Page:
Sahrawis, a group of different tribes from the western part of the African Sahara desert, set up refugee camps in western Algeria in the mid-1970s. There, they have established schools, hospitals, even a government as they wait for a diplomatic solution to their conflict. But patience is running out among some. Photo by Larisa Epatko
POLISARIO CAMPS, Algeria | Rabab Deid has lived most of her life in an isolated camp in the windy, moonscape desert of western Algeria, alongside 150,000 other refugees.
The 43-year-old teacher is involved in one of the least-known, longest-running conflicts involving refugees, part of a decades-long dispute over a Colorado-sized strip of land in northern Africa called Western Sahara. On one side are the Sahrawi refugees led by a group known as the Polisario Front. On the other, the Moroccan government, which annexed Western Sahara after Spain’s colonial forces withdrew in 1976.
In the decades since, five Sahrawi refugee camps have sprouted up in western Algeria’s barren Tindouf province. With their mud-brick and concrete buildings, and nomadic tents known as khaimas, they look more like towns. Pens hold goats and camels for meat and skins. Water is pumped from the ground.
Deid vividly remembers arriving in the region at age 9, after a harrowing journey across the desert, having fled the violence between Moroccans and Sahrawis in the mid-1970s. She was separated from her mother and sisters when they encountered Moroccan forces. The others were turned back, but she managed to slip away to Algeria with her grandmother.
“I felt like I lost everything,” she said recently through a translator. “My mother was gone. My father was killed in the fighting. Later, my grandmother passed away, and I was all alone.”
But Deid carried on. She studied and became a teacher of primary school and then of secondary school. She married, had four children, and later divorced. She now lives with her three daughters and son in the newest camp, Boujdour. And even after 37 years, she still clings to the hope that she’ll one day return to her homeland.
“That was my strength — to see that future generations do not have to live like me,” she said.
Rabab Deid is one of many Sahrawi women in the camps who took on leadership roles while men were fighting in Western Sahara in the 1970s and 1980s. Since then, the women have retained their independent way of life. Photo by Larisa Epatko
Deid tells her students about the life she remembers as a child. “We had the sea and beaches and many different places,” she tells them, adding, “‘This is not our homeland. You must do whatever it takes to go there.”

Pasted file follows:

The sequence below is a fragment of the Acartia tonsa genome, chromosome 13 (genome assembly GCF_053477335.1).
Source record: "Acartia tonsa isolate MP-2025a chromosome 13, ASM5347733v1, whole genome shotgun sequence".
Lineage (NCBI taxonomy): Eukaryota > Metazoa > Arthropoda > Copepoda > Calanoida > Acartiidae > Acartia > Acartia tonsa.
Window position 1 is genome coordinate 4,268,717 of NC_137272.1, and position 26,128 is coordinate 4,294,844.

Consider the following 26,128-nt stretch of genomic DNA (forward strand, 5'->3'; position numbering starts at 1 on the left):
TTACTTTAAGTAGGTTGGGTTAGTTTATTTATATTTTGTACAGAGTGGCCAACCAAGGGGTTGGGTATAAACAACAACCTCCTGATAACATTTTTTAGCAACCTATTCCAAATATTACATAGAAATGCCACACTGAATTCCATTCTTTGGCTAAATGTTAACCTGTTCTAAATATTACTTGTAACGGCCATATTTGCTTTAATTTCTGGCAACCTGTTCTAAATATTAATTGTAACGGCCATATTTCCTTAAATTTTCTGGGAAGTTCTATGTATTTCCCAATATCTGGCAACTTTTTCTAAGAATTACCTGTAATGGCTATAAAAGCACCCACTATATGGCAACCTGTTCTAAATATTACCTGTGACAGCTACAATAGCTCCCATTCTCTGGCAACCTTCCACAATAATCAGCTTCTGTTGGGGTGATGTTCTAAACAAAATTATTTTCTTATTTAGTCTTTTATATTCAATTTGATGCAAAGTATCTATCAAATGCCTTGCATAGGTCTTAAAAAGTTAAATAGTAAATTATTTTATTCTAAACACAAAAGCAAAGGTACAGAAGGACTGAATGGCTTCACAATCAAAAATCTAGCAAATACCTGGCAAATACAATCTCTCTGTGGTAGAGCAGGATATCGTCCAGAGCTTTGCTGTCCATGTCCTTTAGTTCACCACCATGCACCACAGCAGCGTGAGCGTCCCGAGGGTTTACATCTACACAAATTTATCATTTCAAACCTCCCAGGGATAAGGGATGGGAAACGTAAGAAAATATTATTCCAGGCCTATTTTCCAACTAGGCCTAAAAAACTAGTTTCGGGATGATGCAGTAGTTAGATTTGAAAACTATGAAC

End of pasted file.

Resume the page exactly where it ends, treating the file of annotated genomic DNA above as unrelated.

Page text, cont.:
During the fighting, both Moroccan and Polisario forces committed abuses, such as torturing opponents and jailing dissenters without trials, according to Human Rights Watch. (Read HRW’s 2008 report on the Polisario camps.)
The armed conflict ended in 1991 with a U.N.-brokered ceasefire. The agreement also directed a referendum in a few months’ time, under which Sahrawis would vote either for independence or to integrate with Morocco, but 22 years later that vote has yet to take place.
As more Moroccans move into Western Sahara, the referendum has stalled over issues such as who would be allowed to vote.
Deid’s resolve to remain in the camps until Western Sahara’s “liberation” is shared by many other refugees. Even though Morocco considers Western Sahara historically part of its own country, it allows locally elected governments, for which Sahrawis can run for seats, and pours money into developing the area’s infrastructure and resources.
Until the Sahrawis in the Algerian refugee camps return to their homeland of Western Sahara, a U.N.-sponsored program flies family members back and forth for temporary visits. Deid has seen her mother twice this way since their separation, in 2001 and 2010. Being with her was overwhelming, she said.
“We felt the same way — as if they had killed a part of us,” she said.
Life in the refugee camps
The Sahrawi refugee camps in Tindouf province, Algeria, were established in the mid-1970s.
The refugee camps, each named after a city in Western Sahara, have schools, hospitals and administrative offices. The Polisario Front runs the camps, serving as their government and security.
The temperature swings as high as 120 degrees Fahrenheit in the summer and drops to freezing during winter nights. It doesn’t rain often, but when it does — mostly in August, the rain falls in torrents for a week straight, causing homes to erode if not reinforced by concrete blocks.
The refugees are dependent on international assistance for food, which is supplied mainly by the World Food Program and distributed by the Sahrawi Red Crescent. Tons of wheat flour, rice, vegetable oil, lentils and sometimes fresh produce, such as onions, tomatoes and bananas from Ecuador, are trucked into the camps and distributed monthly to families.
About 158,000 refugees in the camps receive food assistance, said Buhobeini Yahia, president of the Sahrawi Red Crescent. Some don’t qualify, including the military, police and other workers earning a salary. Most working Sahrawi refugees don’t get salaries, but rather a small monthly stipend from the U.N. High Commissioner for Refugees to work in the hospitals and schools.
The main health problems in the camps are malnutrition and the blood disorder anemia, a lack of red blood cells likely caused by a lack of iron-rich foods.
Discarded truck containers ring the food storage site. Buhobeini Yahia, president of the Sahrawi Red Crescent, came to the camps from Western Sahara at age 10. Photo by Larisa Epatko